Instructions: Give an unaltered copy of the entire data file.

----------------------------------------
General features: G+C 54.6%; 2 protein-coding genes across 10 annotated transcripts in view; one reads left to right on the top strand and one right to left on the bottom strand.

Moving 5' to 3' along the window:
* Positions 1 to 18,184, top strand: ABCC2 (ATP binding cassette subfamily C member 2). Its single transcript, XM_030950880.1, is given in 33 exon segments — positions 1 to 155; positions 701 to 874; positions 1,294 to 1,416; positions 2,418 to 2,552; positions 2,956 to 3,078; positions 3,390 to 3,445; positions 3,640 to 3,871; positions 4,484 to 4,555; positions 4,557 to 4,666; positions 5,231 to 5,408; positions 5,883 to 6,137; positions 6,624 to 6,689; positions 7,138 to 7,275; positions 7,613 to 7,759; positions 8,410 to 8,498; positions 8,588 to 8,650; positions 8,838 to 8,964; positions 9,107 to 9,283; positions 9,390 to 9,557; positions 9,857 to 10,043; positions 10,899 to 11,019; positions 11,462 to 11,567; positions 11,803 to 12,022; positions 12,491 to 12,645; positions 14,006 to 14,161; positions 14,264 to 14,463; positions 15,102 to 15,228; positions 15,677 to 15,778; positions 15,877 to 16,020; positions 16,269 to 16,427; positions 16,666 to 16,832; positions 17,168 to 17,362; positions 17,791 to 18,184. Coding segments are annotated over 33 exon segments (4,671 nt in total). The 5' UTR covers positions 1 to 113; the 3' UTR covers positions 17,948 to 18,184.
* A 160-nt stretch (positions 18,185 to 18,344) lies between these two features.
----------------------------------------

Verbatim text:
General features: G+C 54.6%; 2 protein-coding genes across 10 annotated transcripts in view; one reads left to right on the top strand and one right to left on the bottom strand.

Moving 5' to 3' along the window:
* Positions 1 to 18,184, top strand: ABCC2 (ATP binding cassette subfamily C member 2). Its single transcript, XM_030950880.1, is given in 33 exon segments — positions 1 to 155; positions 701 to 874; positions 1,294 to 1,416; positions 2,418 to 2,552; positions 2,956 to 3,078; positions 3,390 to 3,445; positions 3,640 to 3,871; positions 4,484 to 4,555; positions 4,557 to 4,666; positions 5,231 to 5,408; positions 5,883 to 6,137; positions 6,624 to 6,689; positions 7,138 to 7,275; positions 7,613 to 7,759; positions 8,410 to 8,498; positions 8,588 to 8,650; positions 8,838 to 8,964; positions 9,107 to 9,283; positions 9,390 to 9,557; positions 9,857 to 10,043; positions 10,899 to 11,019; positions 11,462 to 11,567; positions 11,803 to 12,022; positions 12,491 to 12,645; positions 14,006 to 14,161; positions 14,264 to 14,463; positions 15,102 to 15,228; positions 15,677 to 15,778; positions 15,877 to 16,020; positions 16,269 to 16,427; positions 16,666 to 16,832; positions 17,168 to 17,362; positions 17,791 to 18,184. Coding segments are annotated over 33 exon segments (4,671 nt in total). The 5' UTR covers positions 1 to 113; the 3' UTR covers positions 17,948 to 18,184.
* A 160-nt stretch (positions 18,185 to 18,344) lies between these two features.